Gordon Hector | Twitter
Gordon Hector is a policy consultant and former Director of Policy and Strategy for the Scottish Conservatives.
If you’re like me, new year’s resolutions are rarely new. They’re the same as last year’s.
Here’s a policy resolution which should be kept precisely because it’s not new: the Scottish Government should set up a First Minister’s Strategy Unit.
The appeal is that numerous countries have similar units. They blend futures, foresight and strategy work. Canada has a dedicated federal organisation for foresight. Singapore has a futures think-tank under its Prime Ministers’ Office. New Zealand has a central policy quality unit in the Prime Minister’s Office with a big long-term policy theme.
Finland’s parliament has a dedicated Committee for the Future, which is definitely a more glamorous committee theme than standards and procedures.
In the UK, the Major Government set up a Foresight programme in the mid-nineties, which was successful enough to evolve under Labour into a fuller Prime Minister’s Strategy Unit from 2002. David Cameron scrapped it in 2010, and later said he regretted it. More recently, the Welsh Government passed legislation making various commitments on future-facing policy, including an annual future trends report.
Devolved government in Scotland was sometimes thought too small to justify a similar unit. More recently, constitutional politics has mired any changes to the machinery of government in mistrust over motives.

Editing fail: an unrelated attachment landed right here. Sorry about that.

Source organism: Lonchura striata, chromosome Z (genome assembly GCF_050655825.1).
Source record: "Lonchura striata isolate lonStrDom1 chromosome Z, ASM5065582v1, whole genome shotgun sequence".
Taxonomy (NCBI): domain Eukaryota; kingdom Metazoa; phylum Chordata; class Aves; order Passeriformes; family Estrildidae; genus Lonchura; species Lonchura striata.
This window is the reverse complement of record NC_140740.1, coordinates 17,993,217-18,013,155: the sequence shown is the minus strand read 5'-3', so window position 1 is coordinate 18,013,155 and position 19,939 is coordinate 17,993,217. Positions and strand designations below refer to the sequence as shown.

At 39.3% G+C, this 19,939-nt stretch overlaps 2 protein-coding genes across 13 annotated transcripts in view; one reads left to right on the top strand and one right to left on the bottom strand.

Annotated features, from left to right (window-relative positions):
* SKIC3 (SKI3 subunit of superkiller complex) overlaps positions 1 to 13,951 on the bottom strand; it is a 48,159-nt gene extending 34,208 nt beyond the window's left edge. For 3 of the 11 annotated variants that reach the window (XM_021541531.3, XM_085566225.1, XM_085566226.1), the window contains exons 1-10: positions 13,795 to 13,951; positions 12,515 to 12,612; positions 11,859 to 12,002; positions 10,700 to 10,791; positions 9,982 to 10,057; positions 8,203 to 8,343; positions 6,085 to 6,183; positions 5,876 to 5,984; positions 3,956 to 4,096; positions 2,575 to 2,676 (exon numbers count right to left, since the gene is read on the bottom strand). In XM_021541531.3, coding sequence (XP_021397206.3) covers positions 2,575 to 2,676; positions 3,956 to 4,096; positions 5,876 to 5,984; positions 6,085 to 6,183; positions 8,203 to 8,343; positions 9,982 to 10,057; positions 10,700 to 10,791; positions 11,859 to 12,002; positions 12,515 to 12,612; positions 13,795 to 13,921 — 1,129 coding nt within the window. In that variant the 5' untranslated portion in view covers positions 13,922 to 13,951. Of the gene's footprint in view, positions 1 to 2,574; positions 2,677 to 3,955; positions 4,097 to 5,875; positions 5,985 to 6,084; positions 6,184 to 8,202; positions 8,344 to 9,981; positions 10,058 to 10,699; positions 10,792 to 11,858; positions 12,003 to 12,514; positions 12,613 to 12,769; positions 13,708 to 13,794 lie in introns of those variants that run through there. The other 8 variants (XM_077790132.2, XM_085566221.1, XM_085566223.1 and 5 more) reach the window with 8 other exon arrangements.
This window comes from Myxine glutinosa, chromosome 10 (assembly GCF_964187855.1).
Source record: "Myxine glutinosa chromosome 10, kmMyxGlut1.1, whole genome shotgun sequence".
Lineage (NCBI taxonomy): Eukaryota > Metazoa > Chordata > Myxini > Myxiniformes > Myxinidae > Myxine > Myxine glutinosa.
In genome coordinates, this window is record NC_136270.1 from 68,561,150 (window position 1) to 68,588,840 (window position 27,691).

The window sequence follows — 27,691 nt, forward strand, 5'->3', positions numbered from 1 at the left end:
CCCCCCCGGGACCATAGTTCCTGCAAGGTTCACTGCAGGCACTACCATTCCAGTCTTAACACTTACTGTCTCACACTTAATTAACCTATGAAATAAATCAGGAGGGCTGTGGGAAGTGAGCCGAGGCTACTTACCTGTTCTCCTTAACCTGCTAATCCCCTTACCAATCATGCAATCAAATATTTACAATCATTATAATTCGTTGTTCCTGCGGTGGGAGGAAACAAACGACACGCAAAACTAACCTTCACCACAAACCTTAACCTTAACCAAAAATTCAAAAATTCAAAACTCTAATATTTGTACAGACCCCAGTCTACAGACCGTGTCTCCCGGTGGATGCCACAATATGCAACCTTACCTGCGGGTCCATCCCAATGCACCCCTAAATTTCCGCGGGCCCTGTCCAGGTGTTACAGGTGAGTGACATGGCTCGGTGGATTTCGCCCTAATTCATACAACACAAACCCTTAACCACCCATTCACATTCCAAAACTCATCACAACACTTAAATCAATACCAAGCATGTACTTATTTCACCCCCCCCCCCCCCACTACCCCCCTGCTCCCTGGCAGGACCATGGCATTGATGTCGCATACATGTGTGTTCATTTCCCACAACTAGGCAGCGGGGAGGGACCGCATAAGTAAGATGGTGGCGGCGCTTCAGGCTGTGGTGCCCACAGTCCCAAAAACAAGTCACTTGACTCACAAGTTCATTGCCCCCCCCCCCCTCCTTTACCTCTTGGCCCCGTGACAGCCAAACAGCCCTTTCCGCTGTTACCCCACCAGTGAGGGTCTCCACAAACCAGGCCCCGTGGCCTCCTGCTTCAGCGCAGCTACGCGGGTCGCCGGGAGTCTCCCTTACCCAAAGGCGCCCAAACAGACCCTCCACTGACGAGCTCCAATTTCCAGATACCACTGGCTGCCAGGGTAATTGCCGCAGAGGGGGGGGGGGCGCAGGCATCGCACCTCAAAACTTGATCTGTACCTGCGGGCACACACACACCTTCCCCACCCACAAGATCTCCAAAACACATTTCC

But if we have a genuine interest in meeting the combined challenges of demographic, climate and technological change, devolved government is now big enough and important enough to justify a similar central team.
The image that might come to mind is Dominic Cummings-endorsed weirdos and misfits getting freaky with superforecasting. Or perhaps ex-McKinsey consultants spending some quality time with PowerPoint.
But this isn’t about making predictions, or assuming it’s possible to plan for every last scenario. It’s also not a substitute for working on the ability to deliver policy.
Instead, the ideas is to create a group of people with the headspace, authority and tools to think more robustly about long-term plans, scan the horizon for upcoming storms, and get government ahead of existential challenges.
The Scottish Government already has a performance and strategy directorate, and each department will have bright people addressing long-term challenges. But taking strategic action often requires urgency and direction from the centre. The issues often span different portfolios. The response often has to include business and civic society. Civil service skillsets often lack a strong quantitative element, or experience in foresight techniques which are commonplace in the private sector and academia.
So creating something new and focussed, above the rest of the machine, with the sponsorship of the top politicians and ability to convene broadly, is more likely to lead to action.
And by the time an issue reaches a minister’s desk, it is often already at the point of crisis, and the menu of policy options already defined. The idea of a strategy team is to expand the list of options before the storm hits. They tend to work on things which are important but often get squeezed out by day-to-day politics.
There are countless examples of challenges which fall into this important-but-not-urgent, cross-cutting-impact category – my personal favourite would be the horrifying prospect of antibiotic resistance. Google it, then have a nice sit-down.
The best thing of all? It’s cheap. You could start off with a small team, and grow it as it would become clear it needed more capacity (which is what would happen). We’re talking enough cash for half-a-dozen bright people – which would only need one decent project to pay for itself.
It is, as noted, a completely unoriginal idea.
But that’s a sign that like resolutions, it’s probably a worthwhile thing to aim at.
January’s already over – no better time to recommit to doing something good.